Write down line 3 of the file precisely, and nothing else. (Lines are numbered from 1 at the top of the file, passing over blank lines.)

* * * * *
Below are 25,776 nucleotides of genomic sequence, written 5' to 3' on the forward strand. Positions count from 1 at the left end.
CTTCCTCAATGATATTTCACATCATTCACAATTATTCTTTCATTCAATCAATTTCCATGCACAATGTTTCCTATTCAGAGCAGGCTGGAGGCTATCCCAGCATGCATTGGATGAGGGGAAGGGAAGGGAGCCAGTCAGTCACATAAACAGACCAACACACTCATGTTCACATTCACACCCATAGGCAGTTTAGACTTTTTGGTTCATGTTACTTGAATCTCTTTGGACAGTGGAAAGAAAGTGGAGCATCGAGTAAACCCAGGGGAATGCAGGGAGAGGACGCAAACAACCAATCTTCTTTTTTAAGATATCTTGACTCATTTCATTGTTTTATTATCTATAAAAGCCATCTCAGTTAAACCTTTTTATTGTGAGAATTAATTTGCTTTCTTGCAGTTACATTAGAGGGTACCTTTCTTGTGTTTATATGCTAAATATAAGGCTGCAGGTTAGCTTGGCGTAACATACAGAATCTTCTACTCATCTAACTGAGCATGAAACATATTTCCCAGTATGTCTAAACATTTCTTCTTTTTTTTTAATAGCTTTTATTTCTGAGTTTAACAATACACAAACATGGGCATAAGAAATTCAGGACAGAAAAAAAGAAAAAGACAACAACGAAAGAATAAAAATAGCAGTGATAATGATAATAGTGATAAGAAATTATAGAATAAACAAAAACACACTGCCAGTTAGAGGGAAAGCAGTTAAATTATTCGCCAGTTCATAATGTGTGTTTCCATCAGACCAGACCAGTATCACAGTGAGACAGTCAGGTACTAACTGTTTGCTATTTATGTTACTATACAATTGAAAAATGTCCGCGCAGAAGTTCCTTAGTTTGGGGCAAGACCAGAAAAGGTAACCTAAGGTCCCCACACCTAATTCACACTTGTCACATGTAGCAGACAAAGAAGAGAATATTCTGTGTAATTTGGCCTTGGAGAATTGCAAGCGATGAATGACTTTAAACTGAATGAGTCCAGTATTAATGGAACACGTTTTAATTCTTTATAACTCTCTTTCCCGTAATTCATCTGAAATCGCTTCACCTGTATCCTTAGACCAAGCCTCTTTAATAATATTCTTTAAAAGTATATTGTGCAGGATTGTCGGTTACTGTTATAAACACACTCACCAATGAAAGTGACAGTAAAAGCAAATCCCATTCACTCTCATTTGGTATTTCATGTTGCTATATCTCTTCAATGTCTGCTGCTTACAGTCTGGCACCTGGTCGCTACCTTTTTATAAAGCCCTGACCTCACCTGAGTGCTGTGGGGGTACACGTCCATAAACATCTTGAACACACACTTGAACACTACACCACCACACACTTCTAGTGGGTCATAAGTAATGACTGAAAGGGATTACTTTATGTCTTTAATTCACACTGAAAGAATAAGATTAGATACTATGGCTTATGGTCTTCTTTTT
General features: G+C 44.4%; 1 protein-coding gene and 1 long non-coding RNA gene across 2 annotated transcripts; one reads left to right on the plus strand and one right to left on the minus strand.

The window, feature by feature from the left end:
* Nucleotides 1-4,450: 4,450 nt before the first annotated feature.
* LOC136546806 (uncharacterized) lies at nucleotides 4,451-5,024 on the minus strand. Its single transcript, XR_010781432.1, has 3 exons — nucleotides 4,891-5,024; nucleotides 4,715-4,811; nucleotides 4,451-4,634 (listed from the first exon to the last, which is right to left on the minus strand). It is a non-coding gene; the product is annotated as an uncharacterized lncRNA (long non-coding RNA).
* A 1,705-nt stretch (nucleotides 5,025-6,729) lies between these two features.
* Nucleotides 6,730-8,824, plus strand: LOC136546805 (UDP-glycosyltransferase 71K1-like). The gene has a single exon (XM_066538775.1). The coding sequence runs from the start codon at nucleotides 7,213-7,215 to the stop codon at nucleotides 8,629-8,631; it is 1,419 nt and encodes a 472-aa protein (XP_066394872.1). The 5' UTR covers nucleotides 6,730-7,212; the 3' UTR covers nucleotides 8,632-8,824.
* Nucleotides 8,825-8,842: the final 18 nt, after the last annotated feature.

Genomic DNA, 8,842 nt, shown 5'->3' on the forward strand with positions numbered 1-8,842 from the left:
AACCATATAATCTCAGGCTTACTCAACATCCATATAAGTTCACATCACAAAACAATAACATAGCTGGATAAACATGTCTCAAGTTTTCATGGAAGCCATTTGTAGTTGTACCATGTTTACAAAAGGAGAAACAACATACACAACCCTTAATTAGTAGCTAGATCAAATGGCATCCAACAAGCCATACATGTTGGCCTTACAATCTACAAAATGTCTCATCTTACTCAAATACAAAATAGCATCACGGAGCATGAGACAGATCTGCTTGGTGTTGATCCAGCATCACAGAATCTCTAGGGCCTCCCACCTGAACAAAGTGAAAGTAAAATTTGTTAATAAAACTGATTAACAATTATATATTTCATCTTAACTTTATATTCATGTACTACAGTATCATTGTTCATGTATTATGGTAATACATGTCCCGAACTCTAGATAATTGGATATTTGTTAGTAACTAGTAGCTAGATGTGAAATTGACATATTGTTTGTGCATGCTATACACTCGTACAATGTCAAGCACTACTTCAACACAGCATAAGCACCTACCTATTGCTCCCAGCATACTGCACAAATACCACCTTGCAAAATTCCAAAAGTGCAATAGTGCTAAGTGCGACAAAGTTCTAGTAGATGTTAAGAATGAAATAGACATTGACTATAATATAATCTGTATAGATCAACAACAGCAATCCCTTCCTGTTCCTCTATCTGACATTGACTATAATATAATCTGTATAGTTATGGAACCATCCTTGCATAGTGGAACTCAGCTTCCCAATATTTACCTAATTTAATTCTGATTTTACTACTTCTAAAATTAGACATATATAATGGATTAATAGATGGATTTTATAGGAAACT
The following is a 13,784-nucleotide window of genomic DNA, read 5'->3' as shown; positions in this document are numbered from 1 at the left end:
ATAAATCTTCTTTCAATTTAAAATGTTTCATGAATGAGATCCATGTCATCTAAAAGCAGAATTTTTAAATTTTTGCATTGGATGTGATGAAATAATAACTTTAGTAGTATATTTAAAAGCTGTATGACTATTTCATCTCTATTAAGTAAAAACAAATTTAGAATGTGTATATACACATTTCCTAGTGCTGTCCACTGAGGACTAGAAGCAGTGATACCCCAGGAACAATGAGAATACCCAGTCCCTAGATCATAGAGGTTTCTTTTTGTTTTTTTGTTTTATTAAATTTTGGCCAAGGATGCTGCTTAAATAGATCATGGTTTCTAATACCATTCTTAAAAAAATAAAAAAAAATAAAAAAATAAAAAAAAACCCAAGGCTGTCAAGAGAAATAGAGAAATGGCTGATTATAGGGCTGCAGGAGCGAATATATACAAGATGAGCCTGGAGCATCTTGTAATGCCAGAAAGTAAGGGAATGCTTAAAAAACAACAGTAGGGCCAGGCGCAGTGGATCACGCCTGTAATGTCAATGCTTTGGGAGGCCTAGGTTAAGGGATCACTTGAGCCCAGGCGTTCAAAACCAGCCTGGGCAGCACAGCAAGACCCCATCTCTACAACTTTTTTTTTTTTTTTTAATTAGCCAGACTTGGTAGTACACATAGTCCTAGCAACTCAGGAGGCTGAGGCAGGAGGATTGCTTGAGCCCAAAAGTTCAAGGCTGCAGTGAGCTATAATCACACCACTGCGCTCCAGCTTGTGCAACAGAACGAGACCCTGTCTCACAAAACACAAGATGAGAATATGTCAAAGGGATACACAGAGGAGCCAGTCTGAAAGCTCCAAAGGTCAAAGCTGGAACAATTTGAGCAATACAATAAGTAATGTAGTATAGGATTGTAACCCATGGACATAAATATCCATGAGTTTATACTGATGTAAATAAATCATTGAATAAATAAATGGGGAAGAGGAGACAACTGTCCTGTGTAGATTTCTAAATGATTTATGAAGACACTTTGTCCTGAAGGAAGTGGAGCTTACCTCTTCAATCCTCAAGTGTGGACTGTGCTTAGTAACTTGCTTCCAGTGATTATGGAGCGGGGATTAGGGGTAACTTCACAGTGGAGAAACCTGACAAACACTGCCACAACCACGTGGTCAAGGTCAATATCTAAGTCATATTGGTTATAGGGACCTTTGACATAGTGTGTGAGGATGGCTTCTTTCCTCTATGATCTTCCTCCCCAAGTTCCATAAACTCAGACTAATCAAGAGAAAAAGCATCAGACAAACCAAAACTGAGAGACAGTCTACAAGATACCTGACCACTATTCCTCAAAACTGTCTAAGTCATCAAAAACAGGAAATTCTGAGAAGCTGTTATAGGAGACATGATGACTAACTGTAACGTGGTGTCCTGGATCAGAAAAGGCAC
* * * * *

General features: G+C 44.4%; 1 protein-coding gene and 1 long non-coding RNA gene across 2 annotated transcripts; one reads left to right on the plus strand and one right to left on the minus strand.